Civil society organisations have had profound influence on global governance, say Nanoot Mathurapote and Weerasak Putthasri
The disruption and challenges caused by neoliberal globalisation and the inability of global and national governing bodies to respond effectively has led to the emergence of new players, particularly civil society organisations.  These groups have caused a disruption in global health governance by advocating for change in many areas of development, including poverty reduction, gender equality, and climate change.
The Declaration of Alma Ata in 1978 and the Health for All Strategy in 1981 enabled civil society organisations to work side by side with health professionals. This opportunity to have a key part in global health governance was apparent after the emergence and spread of HIV/AIDS in the 1980s when networks of people with HIV and civil society organisations formed advocacy groups to campaign on human rights issues.
The success of AIDs advocacy groups in raising awareness, challenging attitudes, and triggering change showed the power that civil society can have on the global health agenda. Civil society organisations play a vital role in agenda setting, advocacy, brokering knowledge, mobilising resources, implementing, monitoring and evaluating policy, and—importantly—enabling the voices of marginalised communities to be heard. [1 2 3 4] The progress made on drug prices and treatment access, tobacco control, promotion of breastfeeding, and control of infant formula companies all reflect the strong will and capacity of civil society organisations. [2 4] Their bargaining power seems to have increased in all platforms of governance—that is, global health governance, global governance for health, and governance for global health. 
Civil society organisations have shaped the governance of global health in three ways. Firstly, they showed the credibility of a new model of governance where they work in partnership with governments and other sectors in terms of decision making. Gavi, the Vaccine Alliance, and the Global Fund to Fight AIDS, Tuberculosis, and Malaria, for example, are widely recognised as having civil society organisations as their constituents. Notably, we need more evidence to confirm their equal role and power in influencing decision making.  Nationally, Brazil established a health council in 1988 that has brought civil society organisations, service providers, and the government together to discuss health policies at national, state, and municipal levels. Thailand has had health assemblies where civil society organisations, academics, and government meet to discuss health in all public policies since 2008. Iran followed a similar model in 2017. These organisations have been successful at gaining trust and credibility from international organisations and governments after decades of successful engagement. This has helped them to contribute effectively to a model of multisectoral governance, collaboration, and action.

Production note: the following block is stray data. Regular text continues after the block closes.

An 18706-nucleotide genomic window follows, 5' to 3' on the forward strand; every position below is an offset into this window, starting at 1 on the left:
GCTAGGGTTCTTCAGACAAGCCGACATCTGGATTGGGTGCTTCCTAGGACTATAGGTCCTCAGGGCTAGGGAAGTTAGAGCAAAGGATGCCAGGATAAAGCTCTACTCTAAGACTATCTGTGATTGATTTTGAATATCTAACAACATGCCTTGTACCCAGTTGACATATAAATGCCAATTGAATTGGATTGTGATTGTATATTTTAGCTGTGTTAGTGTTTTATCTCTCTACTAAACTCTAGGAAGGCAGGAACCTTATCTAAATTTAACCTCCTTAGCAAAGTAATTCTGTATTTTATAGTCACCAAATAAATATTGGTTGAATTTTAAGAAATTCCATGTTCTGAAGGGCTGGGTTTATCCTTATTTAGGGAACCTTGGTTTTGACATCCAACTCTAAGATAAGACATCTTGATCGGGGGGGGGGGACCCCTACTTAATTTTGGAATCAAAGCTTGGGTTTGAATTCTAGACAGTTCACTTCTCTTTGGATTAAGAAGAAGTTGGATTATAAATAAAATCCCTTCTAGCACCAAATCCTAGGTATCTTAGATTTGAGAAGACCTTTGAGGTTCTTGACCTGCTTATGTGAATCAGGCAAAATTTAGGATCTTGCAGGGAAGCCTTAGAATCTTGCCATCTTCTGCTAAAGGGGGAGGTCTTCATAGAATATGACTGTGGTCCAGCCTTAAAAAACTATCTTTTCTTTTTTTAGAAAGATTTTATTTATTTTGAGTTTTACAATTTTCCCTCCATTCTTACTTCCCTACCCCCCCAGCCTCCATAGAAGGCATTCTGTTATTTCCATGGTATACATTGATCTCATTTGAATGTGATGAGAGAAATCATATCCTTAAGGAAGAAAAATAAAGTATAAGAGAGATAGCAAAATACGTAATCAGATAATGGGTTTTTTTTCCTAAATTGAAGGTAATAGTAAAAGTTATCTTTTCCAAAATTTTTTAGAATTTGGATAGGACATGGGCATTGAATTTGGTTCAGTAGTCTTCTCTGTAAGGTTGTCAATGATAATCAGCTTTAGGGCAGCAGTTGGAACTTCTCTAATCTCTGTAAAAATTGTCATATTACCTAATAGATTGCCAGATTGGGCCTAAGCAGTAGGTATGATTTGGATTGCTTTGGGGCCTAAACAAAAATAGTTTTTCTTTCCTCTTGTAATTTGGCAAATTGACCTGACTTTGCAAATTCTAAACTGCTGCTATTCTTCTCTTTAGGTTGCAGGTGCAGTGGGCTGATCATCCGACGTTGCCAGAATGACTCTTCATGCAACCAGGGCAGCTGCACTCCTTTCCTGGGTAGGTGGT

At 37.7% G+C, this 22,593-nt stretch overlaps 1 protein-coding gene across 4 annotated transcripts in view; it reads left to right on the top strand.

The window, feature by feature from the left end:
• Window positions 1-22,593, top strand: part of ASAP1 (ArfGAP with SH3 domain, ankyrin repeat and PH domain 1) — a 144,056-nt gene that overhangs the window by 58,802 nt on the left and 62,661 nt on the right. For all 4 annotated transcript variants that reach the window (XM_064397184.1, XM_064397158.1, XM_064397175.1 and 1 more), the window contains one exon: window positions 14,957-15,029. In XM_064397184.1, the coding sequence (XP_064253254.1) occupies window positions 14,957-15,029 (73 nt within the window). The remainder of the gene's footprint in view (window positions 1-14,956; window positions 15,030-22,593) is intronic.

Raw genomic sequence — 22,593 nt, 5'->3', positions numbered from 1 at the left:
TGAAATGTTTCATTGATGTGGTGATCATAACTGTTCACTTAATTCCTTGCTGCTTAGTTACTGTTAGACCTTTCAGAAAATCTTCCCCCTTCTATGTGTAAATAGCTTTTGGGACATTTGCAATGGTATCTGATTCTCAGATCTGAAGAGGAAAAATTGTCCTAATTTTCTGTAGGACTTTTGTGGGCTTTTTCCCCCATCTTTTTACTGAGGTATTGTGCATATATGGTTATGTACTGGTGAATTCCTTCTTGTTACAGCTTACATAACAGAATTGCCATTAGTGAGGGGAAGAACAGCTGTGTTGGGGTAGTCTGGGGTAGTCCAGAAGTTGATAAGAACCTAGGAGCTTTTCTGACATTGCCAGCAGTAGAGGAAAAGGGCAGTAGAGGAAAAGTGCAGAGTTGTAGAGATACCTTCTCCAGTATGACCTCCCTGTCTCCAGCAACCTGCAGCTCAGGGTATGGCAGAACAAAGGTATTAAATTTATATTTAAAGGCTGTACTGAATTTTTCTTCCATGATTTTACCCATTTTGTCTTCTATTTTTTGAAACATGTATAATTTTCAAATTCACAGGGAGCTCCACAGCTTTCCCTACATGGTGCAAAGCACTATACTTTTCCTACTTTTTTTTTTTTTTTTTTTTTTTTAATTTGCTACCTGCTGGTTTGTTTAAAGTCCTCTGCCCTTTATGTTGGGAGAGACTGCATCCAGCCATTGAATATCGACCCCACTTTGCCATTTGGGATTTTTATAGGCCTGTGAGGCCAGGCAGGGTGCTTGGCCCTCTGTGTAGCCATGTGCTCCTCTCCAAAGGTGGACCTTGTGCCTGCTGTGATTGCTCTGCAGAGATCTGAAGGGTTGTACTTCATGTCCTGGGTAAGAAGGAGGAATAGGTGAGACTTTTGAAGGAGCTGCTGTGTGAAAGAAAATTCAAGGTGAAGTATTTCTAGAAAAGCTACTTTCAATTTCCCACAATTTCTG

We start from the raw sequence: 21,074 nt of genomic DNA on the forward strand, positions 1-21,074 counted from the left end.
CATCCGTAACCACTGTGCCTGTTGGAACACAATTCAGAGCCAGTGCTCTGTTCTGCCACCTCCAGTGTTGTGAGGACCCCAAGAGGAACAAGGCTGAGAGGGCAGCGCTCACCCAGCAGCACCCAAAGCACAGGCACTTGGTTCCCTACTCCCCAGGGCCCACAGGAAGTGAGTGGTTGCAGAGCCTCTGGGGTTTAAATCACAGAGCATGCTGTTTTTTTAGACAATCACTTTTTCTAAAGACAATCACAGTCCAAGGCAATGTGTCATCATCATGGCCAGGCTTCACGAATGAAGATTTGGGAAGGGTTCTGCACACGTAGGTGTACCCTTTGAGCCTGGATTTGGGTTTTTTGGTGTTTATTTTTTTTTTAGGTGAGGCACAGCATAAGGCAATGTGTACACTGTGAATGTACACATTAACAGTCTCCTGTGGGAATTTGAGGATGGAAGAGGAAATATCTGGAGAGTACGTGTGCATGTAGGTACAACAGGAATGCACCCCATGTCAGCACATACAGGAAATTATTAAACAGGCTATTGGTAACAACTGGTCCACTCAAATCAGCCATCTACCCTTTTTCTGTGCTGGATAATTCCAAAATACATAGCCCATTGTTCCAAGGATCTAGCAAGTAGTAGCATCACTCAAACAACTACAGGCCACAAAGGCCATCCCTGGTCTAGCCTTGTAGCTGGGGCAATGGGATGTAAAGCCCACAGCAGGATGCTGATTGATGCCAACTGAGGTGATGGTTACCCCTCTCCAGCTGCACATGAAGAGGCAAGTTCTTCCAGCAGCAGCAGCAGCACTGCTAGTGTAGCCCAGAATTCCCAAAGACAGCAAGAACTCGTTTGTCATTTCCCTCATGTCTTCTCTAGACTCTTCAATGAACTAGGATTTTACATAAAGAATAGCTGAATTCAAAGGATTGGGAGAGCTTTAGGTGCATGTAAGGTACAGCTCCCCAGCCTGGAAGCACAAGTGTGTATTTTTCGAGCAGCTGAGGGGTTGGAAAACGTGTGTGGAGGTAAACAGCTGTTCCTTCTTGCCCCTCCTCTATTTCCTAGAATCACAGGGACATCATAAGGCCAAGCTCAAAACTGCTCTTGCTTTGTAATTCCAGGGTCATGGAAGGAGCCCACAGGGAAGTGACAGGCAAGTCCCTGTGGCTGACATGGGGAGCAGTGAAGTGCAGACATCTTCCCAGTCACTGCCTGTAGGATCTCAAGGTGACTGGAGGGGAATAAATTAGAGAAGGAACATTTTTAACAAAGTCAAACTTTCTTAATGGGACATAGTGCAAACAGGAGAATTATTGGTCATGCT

Secondly, the engagement and advocacy of civil society organisations has helped to scale up global health issues into global political issues. We must give credit to alliances such as the Framework Convention Alliance, which advocated for the Framework Convention on Tobacco Control to be included in the UN sustainable development goals. Credit also goes to the NCD alliance, which advocated for prevention and control of non-communicable diseases to be agreed in the World Health Assembly and the United Nations General Assembly. This is important because when global health issues are incorporated into broader global issues, the heads of governments are more obliged to take heed of them.
Lastly, civil society organisations have helped move global health issues on from decision making platforms to implementation, and vice versa. The International Baby Food Action Network has provided assistance to the World Health Organization and its member states in bridging implementation gaps and monitoring the International Code on the Marketing of Breast milk Substitutes, which was adopted at World Health Assembly in 1981. On the other hand, civil society organisations in public-private partnerships or alliances, such as the Global Health Workforce Alliance, Gavi, and the Global Fund, bring feedback from communities and their experiences of implementing policies/programmes to improve efficiency of the implementation. 
In the era of the sustainable development goals, where health targets are distributed across all broader goals and where multiple determinants of health are considered, the role of civil society organisations, globally and nationally, is crucial. But they can only be effective in the right circumstances. We need the right environment—governance mechanisms, platforms, laws, and regulations—to enable these organisations to use their full capacity in solving global health problems, together with governments and the private sector. Civil society organisations also require adequate managerial, technical, and soft skills. Despite the influential and disruptive force that these organisations have been in global health, they need the alignment of governance platforms to successfully achieve the sustainable development goals.
Weerasak Putthasri is a deputy secretary general of the National Health Commission, Thailand. He was a senior adviser at the Department of Health Workforce, WHO/HQ and a senior researcher of the International Health Policy Programme for Health Policy and Systems Research.
Competing interests: None declared.
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